Model Programs/Best Practices

Students Lead the Way in Fight Against Bullying

Location: Idaho By Becky Lewis Published June 2015

Come October, a special dance is being planned for Lakeside Junior-Senior High.

It’s not a Homecoming Dance. It’s not a Halloween event. It’s not a Harvest Festival.

It’s a Bullying Prevention Dance as part of National Bullying Prevention Month observances, and it’s just one piece of a student-driven anti-bullying campaign that has helped lead to a 30-percent reduction in bullying and harassment at the Plummer, Idaho school.

“With an issue that is so personal like bullying, it has to be solved by the people that it affects the most, and that’s the students. We can talk around it all day as adults, but it’s when you see students get involved that you see positive change,” says Judi Sharrett, superintendent of the 400-student Plummer-Worley School District, which consists of Lakeside Elementary in addition to the junior-senior high. “Ever since I was a principal, I have thought that students learning the conflict resolution skills they need to deal with this themselves was important.”

Plummer-Worley had anti-bullying policies and procedures in place a year before a state mandate went into effect, implementing that procedural change when Sharrett became superintendent in 2009. The student-driven efforts started in September 2014 when some 40 students from various grade levels at both the Lakeside public schools and the Coeur D’Alene Tribal School in nearby DeSmet attended a student leadership forum on bullying and harassment. Coordinated by Oregon Health Equity Alliance, a non-profit coalition that addresses health inequality through education, advocacy and policy change, that first forum led to students’ meeting with an Equity Alliance representative several other times during the school year. The group came up with a formal plan and presentation that they gave before the school board and the community, which included the upcoming dance, already-successful tip boxes located in all four school buildings, anti-bullying posters and generally watching out for each other.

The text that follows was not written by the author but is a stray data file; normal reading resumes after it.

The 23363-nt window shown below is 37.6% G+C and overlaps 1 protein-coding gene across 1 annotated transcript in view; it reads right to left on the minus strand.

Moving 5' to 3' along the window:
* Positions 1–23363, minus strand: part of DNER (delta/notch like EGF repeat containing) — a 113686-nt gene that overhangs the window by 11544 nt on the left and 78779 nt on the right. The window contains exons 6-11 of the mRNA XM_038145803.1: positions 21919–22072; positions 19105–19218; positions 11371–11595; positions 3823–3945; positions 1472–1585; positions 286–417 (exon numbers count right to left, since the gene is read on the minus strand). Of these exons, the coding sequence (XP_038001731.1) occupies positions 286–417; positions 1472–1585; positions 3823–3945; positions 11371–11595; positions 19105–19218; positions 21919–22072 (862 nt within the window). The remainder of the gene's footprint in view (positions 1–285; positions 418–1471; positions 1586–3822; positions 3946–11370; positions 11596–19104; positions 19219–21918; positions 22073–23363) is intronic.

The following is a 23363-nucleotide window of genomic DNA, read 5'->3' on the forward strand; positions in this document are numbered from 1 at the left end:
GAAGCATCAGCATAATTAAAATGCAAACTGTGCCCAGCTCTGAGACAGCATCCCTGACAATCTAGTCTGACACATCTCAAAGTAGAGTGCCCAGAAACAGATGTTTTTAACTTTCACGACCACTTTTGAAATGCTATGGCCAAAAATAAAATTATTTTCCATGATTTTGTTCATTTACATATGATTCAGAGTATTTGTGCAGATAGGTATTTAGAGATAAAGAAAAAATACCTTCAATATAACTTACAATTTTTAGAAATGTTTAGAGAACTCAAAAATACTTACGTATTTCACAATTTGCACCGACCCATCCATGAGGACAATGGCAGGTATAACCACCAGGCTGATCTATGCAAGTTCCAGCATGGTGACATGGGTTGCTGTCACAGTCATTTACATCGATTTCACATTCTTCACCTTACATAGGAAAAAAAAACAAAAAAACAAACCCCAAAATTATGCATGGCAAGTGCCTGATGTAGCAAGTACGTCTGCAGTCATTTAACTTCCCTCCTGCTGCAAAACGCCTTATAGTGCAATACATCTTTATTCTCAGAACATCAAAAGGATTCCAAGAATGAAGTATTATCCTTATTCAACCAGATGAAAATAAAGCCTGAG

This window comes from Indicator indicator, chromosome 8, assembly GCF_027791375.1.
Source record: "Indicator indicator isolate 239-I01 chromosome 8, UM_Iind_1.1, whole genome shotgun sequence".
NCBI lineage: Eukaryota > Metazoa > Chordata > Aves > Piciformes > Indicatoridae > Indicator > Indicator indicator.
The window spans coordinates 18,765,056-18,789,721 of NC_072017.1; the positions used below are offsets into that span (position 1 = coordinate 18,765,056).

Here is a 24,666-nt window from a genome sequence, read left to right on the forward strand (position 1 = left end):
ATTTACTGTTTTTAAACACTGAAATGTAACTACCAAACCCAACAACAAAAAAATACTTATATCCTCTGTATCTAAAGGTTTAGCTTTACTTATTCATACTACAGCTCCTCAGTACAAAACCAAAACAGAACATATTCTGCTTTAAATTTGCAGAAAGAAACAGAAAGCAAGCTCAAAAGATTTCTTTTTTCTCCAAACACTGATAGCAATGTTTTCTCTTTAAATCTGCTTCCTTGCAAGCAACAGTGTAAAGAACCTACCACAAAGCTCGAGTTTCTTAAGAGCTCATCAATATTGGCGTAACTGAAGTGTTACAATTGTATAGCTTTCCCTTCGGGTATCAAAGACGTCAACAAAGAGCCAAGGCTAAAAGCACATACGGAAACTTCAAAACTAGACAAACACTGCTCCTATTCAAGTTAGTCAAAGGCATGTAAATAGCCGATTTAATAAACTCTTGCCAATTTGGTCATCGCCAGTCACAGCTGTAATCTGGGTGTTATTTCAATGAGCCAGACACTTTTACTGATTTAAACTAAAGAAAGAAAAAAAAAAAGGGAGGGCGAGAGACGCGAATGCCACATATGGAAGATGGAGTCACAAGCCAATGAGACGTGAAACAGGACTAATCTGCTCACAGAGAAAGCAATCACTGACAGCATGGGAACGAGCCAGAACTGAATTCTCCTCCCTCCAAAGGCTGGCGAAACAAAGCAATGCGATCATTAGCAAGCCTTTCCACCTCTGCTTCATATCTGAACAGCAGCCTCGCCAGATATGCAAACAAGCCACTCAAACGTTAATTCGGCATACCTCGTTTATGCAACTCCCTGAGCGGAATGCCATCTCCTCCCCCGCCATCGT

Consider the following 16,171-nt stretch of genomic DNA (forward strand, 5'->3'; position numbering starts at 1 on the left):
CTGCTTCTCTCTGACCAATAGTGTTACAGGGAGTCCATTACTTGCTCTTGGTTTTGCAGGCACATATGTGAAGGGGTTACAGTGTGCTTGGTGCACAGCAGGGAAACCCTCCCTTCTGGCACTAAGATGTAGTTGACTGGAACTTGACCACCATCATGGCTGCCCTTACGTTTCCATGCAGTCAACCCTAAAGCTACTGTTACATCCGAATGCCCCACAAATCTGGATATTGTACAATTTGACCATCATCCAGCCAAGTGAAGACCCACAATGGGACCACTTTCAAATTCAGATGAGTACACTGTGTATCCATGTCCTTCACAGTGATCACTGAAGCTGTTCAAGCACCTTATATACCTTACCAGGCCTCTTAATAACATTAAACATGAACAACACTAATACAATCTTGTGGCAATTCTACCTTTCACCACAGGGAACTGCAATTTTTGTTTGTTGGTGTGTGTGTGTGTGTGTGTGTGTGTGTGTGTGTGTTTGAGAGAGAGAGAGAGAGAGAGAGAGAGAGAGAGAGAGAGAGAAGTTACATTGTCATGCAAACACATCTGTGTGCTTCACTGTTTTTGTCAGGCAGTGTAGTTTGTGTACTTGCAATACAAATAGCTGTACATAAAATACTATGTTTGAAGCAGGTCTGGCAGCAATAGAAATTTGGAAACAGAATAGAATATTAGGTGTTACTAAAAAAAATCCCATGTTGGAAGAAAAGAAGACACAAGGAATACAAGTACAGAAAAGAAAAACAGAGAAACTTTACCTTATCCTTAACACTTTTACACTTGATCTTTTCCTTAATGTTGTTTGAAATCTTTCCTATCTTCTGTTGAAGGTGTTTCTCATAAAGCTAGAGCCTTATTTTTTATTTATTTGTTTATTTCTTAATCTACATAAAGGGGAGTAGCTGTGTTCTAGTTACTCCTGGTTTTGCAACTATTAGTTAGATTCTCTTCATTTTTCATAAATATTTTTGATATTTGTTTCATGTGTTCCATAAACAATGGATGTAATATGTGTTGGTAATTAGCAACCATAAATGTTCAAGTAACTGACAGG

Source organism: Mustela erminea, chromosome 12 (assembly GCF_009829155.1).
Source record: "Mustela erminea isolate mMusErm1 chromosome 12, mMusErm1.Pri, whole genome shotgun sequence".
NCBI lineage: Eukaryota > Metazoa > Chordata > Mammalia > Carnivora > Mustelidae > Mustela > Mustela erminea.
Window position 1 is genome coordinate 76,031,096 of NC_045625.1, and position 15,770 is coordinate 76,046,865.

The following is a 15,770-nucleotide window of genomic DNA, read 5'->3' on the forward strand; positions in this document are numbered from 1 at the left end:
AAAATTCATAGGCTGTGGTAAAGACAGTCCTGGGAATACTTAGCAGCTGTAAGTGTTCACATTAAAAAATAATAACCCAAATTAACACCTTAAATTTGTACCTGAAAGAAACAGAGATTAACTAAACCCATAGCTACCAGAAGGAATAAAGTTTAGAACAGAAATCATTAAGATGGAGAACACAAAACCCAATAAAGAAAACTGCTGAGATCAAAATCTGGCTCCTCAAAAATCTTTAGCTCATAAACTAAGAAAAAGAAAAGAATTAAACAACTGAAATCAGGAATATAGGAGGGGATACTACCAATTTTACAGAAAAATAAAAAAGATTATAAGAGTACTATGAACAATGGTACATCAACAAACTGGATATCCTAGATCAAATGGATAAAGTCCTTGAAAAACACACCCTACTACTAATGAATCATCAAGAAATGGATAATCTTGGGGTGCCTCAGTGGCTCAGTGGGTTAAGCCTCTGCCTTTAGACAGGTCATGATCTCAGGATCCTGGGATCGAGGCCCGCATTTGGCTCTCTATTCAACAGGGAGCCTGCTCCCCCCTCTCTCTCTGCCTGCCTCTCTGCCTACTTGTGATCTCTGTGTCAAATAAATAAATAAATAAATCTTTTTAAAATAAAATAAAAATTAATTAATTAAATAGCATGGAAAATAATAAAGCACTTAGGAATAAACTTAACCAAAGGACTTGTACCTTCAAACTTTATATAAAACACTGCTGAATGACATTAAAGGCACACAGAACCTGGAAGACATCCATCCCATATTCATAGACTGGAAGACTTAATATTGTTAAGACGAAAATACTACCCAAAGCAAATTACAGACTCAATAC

“Since the student involvement has been initiated, I think the students are policing themselves a lot more, and we’re getting fewer complaints for the counselors to look into,” Sharrett says.

Reported bullying and harassment incidents fell from 20 in 2013-2014 to 14 during 2014-2015, a 30-percent reduction. Although the numbers may sound low, she is quick to say that small school districts face the same bullying issues as do larger ones, including cyberbullying, which “sneaks up on our students just like it does everywhere else. It can be very covert for a long time and is probably the most hurtful thing that kids are going through right now. We try to make it non-threatening to report and we look into the issues, and it is hard to separate issues at school from issues on Facebook.”

Plummer-Worley has used a grant to have consultants and behavioral support organizations work on creating a more positive school climate for students and staff, and also has had community forums and discussions to promote involvement, both before and during the student-driven initiative. The Coeur D’Alene Tribe Social Services Department has been a strong partner in that community effort from the beginning, and Bernie LaSarte of the tribe’s Stop Violence Against Indian Women Program has also seen a significant reduction in bullying reports.